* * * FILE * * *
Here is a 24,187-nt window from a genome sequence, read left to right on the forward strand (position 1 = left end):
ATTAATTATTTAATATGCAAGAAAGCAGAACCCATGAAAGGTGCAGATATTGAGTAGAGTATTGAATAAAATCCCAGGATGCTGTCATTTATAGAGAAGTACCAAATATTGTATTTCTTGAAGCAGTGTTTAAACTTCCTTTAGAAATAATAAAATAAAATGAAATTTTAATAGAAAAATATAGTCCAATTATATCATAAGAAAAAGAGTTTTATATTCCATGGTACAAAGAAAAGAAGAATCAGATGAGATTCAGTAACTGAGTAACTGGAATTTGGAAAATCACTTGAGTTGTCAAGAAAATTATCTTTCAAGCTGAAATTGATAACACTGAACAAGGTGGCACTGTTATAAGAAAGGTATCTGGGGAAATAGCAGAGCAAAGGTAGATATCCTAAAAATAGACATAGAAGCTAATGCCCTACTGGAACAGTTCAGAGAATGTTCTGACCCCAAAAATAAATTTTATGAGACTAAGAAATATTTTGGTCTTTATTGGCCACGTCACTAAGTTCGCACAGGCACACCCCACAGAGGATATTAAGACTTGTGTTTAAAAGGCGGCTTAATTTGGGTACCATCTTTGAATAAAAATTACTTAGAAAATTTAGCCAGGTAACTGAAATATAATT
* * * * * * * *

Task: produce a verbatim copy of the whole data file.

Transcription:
Here is a 24,187-nt window from a genome sequence, read left to right on the forward strand (position 1 = left end):
ATTAATTATTTAATATGCAAGAAAGCAGAACCCATGAAAGGTGCAGATATTGAGTAGAGTATTGAATAAAATCCCAGGATGCTGTCATTTATAGAGAAGTACCAAATATTGTATTTCTTGAAGCAGTGTTTAAACTTCCTTTAGAAATAATAAAATAAAATGAAATTTTAATAGAAAAATATAGTCCAATTATATCATAAGAAAAAGAGTTTTATATTCCATGGTACAAAGAAAAGAAGAATCAGATGAGATTCAGTAACTGAGTAACTGGAATTTGGAAAATCACTTGAGTTGTCAAGAAAATTATCTTTCAAGCTGAAATTGATAACACTGAACAAGGTGGCACTGTTATAAGAAAGGTATCTGGGGAAATAGCAGAGCAAAGGTAGATATCCTAAAAATAGACATAGAAGCTAATGCCCTACTGGAACAGTTCAGAGAATGTTCTGACCCCAAAAATAAATTTTATGAGACTAAGAAATATTTTGGTCTTTATTGGCCACGTCACTAAGTTCGCACAGGCACACCCCACAGAGGATATTAAGACTTGTGTTTAAAAGGCGGCTTAATTTGGGTACCATCTTTGAATAAAAATTACTTAGAAAATTTAGCCAGGTAACTGAAATATAATT